Last few players completing warmups in silence, just look sick.
— Jonathan Feigen (@Jonathan_Feigen) January 26, 2020
Kobe Bryant died in a helicopter crash at age 41, leaving the sports world in shock.
Kobe Bryant's "Dear Basketball" won an Oscar.
University of Houston coach Kelvin Sampson (Photo by F. Carter Smith)
DeJon Jarreau is talented enough to be a triple double threat. (Photo by F. Carter Smith)
The news hit like a brick on an otherwise largely quiet sports Sunday. Kobe Bryant is dead at age 41, killed in a fiery helicopter crash over Calabasas, California that left no survivors.
Even more tragically, TMZ reports that Bryant’s 13-year-old daughter Gianna — a promising basketball player in her own right — also perished in the crash. Former University of Houston baseball player John Altobelli, his wife Keri and his daughter Alyssa, who played on the same basketball team as Gianna Bryant, also died in the crash, devastating close-knit baseball communities from California to Houston.
Details of the crash that killed all people people on board are still coming in.
Bryant, one of the most driven athletes of all time, a man who turned his Mamba Mentality philosophy into a mantra for a generation of basketball players, is gone. It’s one of the more shocking sports deaths ever. It will quickly join Thurman Munson’s demise in a plane crash in August 1979 and Len Bias’ cocaine overdose two days after being selected by the Boston Celtics as the No. 2 overall pick in the 1986 NBA Draft as one of those indelible tragic moments that shake any joy in the games.
As the news came out — first reported by TMZ Sports — the Houston Rockets were already in Denver’s Pepsi Center, warming up for a game against the Denver Nuggets that somehow tipped off as schedule. The NBA never thought of cancelling games?
Back in Houston, the University of Houston basketball team was in the middle of its game against USF when word of Kobe’s death started to rock the sports world. UH point guard DeJon Jarreau tells PaperCity that he found out mid game.
“It’s just sad,” UH coach Kelvin Sampson says after Houston’s 68-49 win. “Makes today seem so insignificant.”
Bryant is one of the greatest players of all time — and while he wasn’t always a lovable public figure, it’s impossible to overestimate the impact he had on the next generation of stars. Bryant was the basketball player that other pro basketball players looked up to and tried to model their games after.
Kobe’s ferocity and determination to win only may have been matched by Michael Jordan. He even turned to Houston Rockets icon Hakeem Olajuwon in a quest to become a more effective post scorer.
The Unfathomable Loss of Kobe’s Daughter
The basketball star and his daughter were reportedly two of the nine people killed when the private helicopter crashed over the wealthy Los Angeles area neighborhood at around 10 am California time Sunday morning. The other three have not been identified yet, but initial reports say that Bryant’s wife was not on the helicopter.
The news swept through the sports world, leaving some basketball players playing games in an almost shocked state. It extended beyond the court too.
Sampson — a basketball lifer who’s been coaching for more than 40 years— remembered the first time he met Kobe Bryant when the coach was a first-time NBA assistant for the San Antonio Spurs.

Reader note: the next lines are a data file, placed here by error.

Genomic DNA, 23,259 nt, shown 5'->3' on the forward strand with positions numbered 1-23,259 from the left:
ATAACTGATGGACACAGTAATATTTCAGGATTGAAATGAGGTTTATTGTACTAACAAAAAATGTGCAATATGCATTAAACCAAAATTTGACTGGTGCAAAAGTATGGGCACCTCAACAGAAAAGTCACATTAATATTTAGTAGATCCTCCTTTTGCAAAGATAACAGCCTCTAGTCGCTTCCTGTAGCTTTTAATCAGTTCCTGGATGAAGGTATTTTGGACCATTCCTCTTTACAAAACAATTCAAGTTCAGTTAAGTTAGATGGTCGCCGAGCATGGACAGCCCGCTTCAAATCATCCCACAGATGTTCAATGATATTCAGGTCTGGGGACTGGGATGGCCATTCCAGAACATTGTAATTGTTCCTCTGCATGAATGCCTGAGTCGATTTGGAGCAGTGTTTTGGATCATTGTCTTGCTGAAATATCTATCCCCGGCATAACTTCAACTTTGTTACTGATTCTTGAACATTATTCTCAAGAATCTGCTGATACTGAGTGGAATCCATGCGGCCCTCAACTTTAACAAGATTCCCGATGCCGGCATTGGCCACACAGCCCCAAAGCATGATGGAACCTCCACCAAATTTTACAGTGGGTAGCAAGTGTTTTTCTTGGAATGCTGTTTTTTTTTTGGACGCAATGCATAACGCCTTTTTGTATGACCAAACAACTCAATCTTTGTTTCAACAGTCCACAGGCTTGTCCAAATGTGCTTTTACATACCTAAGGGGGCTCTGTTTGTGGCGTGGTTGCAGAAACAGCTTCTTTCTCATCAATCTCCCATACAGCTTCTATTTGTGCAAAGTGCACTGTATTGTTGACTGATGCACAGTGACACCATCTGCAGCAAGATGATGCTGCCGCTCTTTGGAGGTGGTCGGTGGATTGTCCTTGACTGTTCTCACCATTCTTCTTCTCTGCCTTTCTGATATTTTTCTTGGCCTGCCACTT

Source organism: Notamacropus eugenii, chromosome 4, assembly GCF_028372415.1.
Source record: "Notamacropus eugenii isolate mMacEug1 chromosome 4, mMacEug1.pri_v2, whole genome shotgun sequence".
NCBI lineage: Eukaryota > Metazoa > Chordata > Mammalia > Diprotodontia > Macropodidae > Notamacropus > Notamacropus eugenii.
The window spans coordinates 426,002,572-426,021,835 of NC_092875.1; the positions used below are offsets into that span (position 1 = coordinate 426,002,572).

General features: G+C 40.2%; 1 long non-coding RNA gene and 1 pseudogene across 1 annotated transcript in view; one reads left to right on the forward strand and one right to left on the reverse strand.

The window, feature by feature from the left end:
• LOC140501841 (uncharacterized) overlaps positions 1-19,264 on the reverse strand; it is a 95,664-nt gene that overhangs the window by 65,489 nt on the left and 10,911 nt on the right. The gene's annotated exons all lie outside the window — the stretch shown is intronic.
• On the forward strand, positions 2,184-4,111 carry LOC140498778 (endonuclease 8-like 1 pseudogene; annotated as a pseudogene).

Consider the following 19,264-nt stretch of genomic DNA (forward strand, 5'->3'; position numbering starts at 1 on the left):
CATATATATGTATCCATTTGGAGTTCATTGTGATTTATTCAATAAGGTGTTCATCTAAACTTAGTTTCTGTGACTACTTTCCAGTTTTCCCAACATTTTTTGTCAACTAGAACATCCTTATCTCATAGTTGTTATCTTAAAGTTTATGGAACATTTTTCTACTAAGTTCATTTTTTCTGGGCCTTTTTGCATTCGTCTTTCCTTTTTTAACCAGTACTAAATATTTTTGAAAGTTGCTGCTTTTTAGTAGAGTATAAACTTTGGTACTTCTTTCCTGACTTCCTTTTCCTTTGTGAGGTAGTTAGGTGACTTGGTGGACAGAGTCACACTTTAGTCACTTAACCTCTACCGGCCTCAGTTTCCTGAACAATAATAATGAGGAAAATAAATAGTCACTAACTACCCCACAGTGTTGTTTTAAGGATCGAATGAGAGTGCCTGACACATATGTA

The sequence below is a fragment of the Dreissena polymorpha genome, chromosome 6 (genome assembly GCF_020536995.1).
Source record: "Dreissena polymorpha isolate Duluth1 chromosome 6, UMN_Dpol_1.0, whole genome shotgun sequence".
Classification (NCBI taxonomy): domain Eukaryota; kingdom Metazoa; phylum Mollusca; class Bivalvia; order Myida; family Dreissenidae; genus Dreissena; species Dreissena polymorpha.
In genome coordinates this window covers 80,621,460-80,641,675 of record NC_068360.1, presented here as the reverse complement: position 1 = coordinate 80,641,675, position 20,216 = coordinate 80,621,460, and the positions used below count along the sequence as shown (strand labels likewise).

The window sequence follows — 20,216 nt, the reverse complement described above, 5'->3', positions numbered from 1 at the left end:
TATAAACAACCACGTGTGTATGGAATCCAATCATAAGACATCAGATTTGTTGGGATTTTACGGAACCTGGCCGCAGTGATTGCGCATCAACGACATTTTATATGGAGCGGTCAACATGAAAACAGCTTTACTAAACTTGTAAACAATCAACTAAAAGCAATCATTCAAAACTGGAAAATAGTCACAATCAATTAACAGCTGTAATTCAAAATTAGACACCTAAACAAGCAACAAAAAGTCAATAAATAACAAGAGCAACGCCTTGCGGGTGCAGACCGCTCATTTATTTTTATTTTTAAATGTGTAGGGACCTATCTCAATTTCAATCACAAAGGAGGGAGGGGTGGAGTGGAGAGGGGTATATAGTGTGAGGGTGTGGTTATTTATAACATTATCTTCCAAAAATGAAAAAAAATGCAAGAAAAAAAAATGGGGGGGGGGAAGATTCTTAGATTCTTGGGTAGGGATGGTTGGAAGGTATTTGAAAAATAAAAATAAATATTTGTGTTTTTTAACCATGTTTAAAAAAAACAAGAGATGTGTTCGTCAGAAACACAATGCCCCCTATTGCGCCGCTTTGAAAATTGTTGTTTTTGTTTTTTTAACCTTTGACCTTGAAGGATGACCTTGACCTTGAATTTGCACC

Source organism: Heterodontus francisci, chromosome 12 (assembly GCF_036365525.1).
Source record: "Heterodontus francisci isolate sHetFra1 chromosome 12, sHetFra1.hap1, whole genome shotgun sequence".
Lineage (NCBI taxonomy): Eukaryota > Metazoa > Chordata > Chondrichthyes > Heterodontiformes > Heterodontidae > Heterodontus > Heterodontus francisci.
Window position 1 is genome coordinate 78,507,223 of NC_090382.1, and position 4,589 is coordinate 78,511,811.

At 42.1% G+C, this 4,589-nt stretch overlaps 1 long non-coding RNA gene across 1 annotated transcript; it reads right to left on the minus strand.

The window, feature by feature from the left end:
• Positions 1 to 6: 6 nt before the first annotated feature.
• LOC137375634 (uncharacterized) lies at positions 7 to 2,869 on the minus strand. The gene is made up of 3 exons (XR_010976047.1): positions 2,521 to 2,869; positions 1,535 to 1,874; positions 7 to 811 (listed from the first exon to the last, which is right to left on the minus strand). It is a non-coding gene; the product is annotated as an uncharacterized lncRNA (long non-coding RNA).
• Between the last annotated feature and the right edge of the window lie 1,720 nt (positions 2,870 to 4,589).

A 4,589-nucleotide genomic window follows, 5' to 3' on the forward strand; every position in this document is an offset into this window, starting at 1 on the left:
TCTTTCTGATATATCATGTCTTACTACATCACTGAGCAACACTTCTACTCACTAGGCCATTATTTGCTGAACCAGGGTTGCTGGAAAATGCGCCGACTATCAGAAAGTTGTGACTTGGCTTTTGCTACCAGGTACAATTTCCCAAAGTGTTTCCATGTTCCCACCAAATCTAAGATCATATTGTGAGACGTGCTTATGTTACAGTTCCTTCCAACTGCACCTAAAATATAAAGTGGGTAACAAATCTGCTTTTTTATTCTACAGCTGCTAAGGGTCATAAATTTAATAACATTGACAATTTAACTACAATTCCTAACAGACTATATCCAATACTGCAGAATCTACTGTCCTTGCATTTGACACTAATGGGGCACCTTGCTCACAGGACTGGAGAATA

“He was in the tunnel there at AT&T arena and unsoliciated he just walked up and said, ‘Coach, welcome to the league. I’ve always enjoyed watching your (college) teams play,’ ” Sampson recalls. ” Never spoken to him before. That was awfully nice wasn’t it? He didn’t need to do that.”
Houston junior forward Fabian White Jr. remembered shooting waded up paper into the trash can and yelling “Kobe!” as an elementary schooler. “Not really words to explain it,” White says of Bryant’s death.
“Not you!! RIP mamba!” Dallas Mavericks star Luka Doncic wrote on Instagram. “Thank you for everything you showed and did for the world!” Doncic’s late-game determination can be traced to Kobe Bryant in some ways. Kobe was the true Hero Ball icon, forever changing how NBA stars wanted to play, for better or worse.
Bryant packed a lot of life into his 41 years, winning five NBA Championships with the Los Angeles Lakers and two Olympic Gold Medals with USA Basketball, ranking as the league’s fourth all-time scorer and even winning an Oscar in 2018 for an animated short based on his poem.
No matter what one thinks of Kobe Bryant the man (he was accused of sexual assault in Colorado in 2003 in a case that was eventually dropped after a 20-month odyssey that drew worldwide attention and included Bryant settling a civil suit with his 19-year-old accuser), anyone human has to feel for his wife Vanessa Bryant and his daughters who often came to games with him after he retired.
Like with Munson, whose death in that plane crash still resonates 40 years later, this is one of those days that will be forever seared into memories. There have been other tragic sports deaths in aviation accidents, including baseball legend Roberto Clemente, who perished when the engine on the plane he was traveling on failed in 1972, and PGA Tour star Payne Stewart who went down in Lear Jet that lost pressurization, rendering everyone on board incapacitated, just four months after he won the 1999 U.S, Open.
It’s a reminder that no matter how rich or successful you are, life is still fleeting and precious. Tragedy can touch us all.